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EDITORIAL: Recognizing Native American contributions

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November is Native American Heritage Month.

Didn’t know there was such a month? Native Americans say that’s part of the problem. Too little focus is given by government, media and people in general to them as a minority and issues pertaining to Native Americans. They contend not enough is known and taught about their history.

South Carolina officially recognizes locally the Santee Indian Organization and the Beaver Creek Indians, as well as the Pine Hill Indian Community Development Initiative. In addition to the Catawbas and the Edisto Natchez-Kusso Tribe of South Carolina, the others are:

• The PeeDee Indian Nation of Upper South Carolina

• The PAIA Lower Eastern Cherokee Nation of South Carolina

• The Sumter Tribe of Cheraw Indians

• The Waccamaw Indian People

• The Wassamasaw Tribe of Varnertown Indians

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The Catawbas are the largest tribe in South Carolina and the only federally recognized tribe.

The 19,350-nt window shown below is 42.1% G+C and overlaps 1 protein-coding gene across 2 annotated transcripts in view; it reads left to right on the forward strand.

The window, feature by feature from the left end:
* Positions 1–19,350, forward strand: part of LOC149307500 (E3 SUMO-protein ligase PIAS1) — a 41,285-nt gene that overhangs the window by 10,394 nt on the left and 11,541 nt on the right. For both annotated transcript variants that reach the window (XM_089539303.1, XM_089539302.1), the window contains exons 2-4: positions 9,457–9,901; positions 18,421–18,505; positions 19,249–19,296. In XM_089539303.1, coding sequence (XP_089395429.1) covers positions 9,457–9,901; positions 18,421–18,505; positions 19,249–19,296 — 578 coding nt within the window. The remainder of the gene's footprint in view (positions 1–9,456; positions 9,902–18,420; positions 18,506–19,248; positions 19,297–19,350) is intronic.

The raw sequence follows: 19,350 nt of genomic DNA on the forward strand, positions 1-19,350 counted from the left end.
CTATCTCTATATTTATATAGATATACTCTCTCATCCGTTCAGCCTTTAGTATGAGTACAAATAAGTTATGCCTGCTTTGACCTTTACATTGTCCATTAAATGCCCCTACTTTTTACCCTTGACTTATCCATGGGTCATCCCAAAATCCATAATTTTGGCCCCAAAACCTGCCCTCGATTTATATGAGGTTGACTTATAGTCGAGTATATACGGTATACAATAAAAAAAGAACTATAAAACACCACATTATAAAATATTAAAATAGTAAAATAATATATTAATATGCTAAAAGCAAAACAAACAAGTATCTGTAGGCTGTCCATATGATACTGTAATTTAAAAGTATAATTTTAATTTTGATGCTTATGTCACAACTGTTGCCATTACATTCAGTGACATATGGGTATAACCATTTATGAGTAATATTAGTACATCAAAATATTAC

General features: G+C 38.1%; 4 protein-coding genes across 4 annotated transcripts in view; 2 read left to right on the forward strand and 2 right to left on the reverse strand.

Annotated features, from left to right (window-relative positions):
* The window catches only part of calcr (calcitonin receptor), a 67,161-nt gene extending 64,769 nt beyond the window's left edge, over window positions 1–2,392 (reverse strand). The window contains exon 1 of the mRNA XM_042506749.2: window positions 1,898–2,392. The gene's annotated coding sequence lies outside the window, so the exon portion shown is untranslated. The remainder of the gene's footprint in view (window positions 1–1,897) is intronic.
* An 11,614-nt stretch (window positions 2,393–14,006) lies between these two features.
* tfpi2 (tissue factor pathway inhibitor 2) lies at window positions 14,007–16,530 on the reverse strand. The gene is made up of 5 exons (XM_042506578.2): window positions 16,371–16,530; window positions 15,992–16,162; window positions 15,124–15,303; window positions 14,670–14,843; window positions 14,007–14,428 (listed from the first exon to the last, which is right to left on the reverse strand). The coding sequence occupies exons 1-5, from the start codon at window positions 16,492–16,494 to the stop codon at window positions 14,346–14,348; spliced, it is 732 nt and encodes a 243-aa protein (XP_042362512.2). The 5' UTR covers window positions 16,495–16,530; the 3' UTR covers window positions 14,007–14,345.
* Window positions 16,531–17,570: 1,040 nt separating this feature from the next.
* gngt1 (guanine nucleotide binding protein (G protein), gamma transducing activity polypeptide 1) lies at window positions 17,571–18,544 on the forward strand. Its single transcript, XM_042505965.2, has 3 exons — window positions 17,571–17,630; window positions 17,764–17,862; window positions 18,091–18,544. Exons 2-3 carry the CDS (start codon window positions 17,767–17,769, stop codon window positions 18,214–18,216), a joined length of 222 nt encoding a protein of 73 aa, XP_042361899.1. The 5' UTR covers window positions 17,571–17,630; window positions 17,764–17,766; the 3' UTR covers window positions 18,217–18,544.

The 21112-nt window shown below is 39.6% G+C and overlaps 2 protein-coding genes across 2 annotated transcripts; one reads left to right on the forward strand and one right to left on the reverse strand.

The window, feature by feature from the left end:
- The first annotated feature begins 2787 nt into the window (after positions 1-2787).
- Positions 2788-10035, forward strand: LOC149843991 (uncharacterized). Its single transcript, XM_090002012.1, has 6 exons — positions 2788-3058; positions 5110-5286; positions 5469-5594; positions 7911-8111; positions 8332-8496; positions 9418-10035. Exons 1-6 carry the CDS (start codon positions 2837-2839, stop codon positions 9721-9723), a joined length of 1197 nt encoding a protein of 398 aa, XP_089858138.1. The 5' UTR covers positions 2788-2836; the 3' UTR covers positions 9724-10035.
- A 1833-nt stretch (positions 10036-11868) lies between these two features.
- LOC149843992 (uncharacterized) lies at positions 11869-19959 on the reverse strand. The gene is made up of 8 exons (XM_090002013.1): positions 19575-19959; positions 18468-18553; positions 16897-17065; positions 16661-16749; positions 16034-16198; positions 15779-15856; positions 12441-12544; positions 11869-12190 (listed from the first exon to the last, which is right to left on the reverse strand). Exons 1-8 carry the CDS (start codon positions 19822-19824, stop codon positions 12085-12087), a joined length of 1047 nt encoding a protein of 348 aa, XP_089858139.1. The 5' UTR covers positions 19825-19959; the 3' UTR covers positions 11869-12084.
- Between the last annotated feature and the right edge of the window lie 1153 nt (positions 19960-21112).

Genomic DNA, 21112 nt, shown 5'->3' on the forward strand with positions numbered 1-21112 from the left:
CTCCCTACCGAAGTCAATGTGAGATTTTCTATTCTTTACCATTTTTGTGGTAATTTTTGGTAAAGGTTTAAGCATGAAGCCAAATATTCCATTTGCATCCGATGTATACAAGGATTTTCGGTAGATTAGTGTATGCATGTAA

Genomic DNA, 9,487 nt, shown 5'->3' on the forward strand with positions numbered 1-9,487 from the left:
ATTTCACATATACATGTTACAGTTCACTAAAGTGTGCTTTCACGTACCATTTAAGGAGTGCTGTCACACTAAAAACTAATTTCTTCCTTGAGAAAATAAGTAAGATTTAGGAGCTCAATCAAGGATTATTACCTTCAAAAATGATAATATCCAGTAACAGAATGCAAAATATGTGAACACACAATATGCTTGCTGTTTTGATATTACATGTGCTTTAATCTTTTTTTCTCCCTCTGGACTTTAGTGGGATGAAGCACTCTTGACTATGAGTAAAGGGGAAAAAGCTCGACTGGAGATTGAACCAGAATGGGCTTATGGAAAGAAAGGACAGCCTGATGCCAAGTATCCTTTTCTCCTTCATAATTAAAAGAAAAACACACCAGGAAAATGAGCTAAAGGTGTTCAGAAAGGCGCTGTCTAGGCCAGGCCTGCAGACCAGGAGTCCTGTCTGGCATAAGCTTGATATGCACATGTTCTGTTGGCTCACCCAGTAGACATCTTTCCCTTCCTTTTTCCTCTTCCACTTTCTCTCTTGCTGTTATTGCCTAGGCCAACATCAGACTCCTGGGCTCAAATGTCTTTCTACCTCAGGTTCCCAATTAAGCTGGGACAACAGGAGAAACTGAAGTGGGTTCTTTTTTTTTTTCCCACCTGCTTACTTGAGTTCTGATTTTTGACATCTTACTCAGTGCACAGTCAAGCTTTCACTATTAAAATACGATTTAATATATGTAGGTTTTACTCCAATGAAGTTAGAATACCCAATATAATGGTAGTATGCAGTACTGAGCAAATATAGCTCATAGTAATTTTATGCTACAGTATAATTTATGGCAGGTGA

There is news regarding three of the tribes to share during this special month.

Congresswoman Nancy Mace of South Carolina's 1st District wants a second tribe to have federal recognition. She has introduced legislation to extend recognition to the Edisto Natchez-Kusso Tribe.

"As we celebrate National Native American Heritage Month, I'm introducing legislation to federally recognize a distinguished group of indigenous people in our district," Mace said. "The Natchez-Kusso tribe have been a part of this land long before America existed as a country."

"This is a long overdue first step in granting recognition this Lowcountry tribe deserves."

Meanwhile, 6th District Congressman James Clyburn is sponsoring the Catawba Indian Nation Lands Act that reaffirms the Department of the Interior's recognition of Catawba Indian Nation's historical and ancestral ties to the lands in Kings Mountain and the Catawba Nation's right to conduct gaming operations on those lands under the terms of the Indian Gaming Regulatory Act.

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And on a sad note, the Santee Indian Chief Randy Anthony Crummie, 62, of Holly Hill, died on Oct. 25.

For November's observance, S.C. Gov. Henry McMaster’s proclamation acknowledged the contributions of Native Americans to the state and country, vowing to maintain their history, culture, lifestyles and unique heritage.

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South Carolinians should be aware they can do more to make that reality.

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